HELENA – A Republican state senator from Libby on Tuesday introduced the bill to ratify the controversial state water rights compact with the Confederated Salish and Kootenai Tribes – and said he’s giving every state lawmaker a detailed explanation of how it works.

“What I’m looking for is for everyone to take a pause, a deep breath, so we can have an educated discussion about this policy decision,” said Sen. Chas Vincent.

Vincent, who chaired a legislative panel that reviewed the compact the past 18 months, said he’s distributing a huge packet of information on the compact, in digital form, to all 150 Montana lawmakers.

It will include the compact itself, its numerous appendices and “abstracts,” which have information on the amounts and allotments of water, and responses to the many questions raised by critics, water users and regular citizens, he said.

Vincent said he’s also invited lawmakers and the public to attend a presentation on the compact this Saturday at the Capitol, after the House and Senate complete their floor sessions.

The compact, negotiated between the state and the tribes over the past decade, is a proposed settlement of the tribes’ water rights.

The bulk of Vincent’s 140-page Senate Bill 262 is the language of the compact, which must be approved by the Legislature, the tribes and Congress to take effect.

The compact quantifies the tribes’ water rights and also creates a new “water management board” that will decide water rights and regulate water use agreements on the Flathead Indian Reservation in western Montana. Two each of the board’s members are appointed by the tribes and the governor, respectively, and those four members choose the fifth member.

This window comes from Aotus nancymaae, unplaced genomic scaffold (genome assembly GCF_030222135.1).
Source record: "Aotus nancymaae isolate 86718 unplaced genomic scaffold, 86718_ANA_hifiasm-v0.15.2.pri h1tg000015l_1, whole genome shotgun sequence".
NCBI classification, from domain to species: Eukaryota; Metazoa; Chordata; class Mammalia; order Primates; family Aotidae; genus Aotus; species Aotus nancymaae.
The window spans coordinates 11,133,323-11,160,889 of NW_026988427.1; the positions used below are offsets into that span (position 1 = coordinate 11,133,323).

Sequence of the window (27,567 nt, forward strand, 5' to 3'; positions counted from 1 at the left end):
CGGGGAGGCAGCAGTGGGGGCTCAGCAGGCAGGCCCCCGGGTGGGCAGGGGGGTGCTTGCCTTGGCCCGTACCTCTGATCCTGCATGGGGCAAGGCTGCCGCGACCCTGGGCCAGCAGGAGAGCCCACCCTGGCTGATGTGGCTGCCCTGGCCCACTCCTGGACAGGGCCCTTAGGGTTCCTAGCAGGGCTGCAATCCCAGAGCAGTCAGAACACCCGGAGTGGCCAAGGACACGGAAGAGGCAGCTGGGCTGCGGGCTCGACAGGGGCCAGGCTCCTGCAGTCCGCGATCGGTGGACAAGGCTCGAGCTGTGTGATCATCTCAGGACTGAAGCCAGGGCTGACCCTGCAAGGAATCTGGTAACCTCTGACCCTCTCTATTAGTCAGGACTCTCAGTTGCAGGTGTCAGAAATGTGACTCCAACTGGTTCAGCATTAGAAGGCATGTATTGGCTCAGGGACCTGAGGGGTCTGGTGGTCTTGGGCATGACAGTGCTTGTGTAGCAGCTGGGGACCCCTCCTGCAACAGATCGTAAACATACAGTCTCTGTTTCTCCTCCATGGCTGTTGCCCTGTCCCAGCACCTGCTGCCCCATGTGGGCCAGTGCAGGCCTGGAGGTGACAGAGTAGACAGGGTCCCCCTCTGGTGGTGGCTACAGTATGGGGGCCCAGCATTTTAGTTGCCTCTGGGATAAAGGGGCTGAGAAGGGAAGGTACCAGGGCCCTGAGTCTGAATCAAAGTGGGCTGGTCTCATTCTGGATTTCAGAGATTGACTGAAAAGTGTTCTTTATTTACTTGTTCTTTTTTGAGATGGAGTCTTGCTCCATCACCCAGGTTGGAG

The agreement also says the state shall provide $55 million to upgrade the Flathead Indian Irrigation Project on the reservation and pay for other water use and wildlife restoration projects. However, the Bullock administration is proposing that only $8 million be approved this Legislature, with the rest of the money coming later.

Critics of the compact include some irrigators on the Flathead Indian Reservation, who say it gives too much control of water to the tribes and doesn’t protect existing water users. Compact supporters adamantly disagree that the compact doesn’t protect existing uses.

In addition to providing information on the compact, Vincent said his packet also will have information on what happens if the compact is not approved. The tribes will attempt to litigate their rights in the state Water Court, costing the state – and water users in many river basins across Montana – millions of dollars to defend existing water rights, he said.

Vincent also pointed out that mainstream agriculture groups like the Montana Stock Growers Association, the Montana Farm Bureau Federation and the Montana Water Resources Association are behind the compact.

He said he has the “utmost confidence” that after lawmakers take a closer look at the details, they will support the compact.

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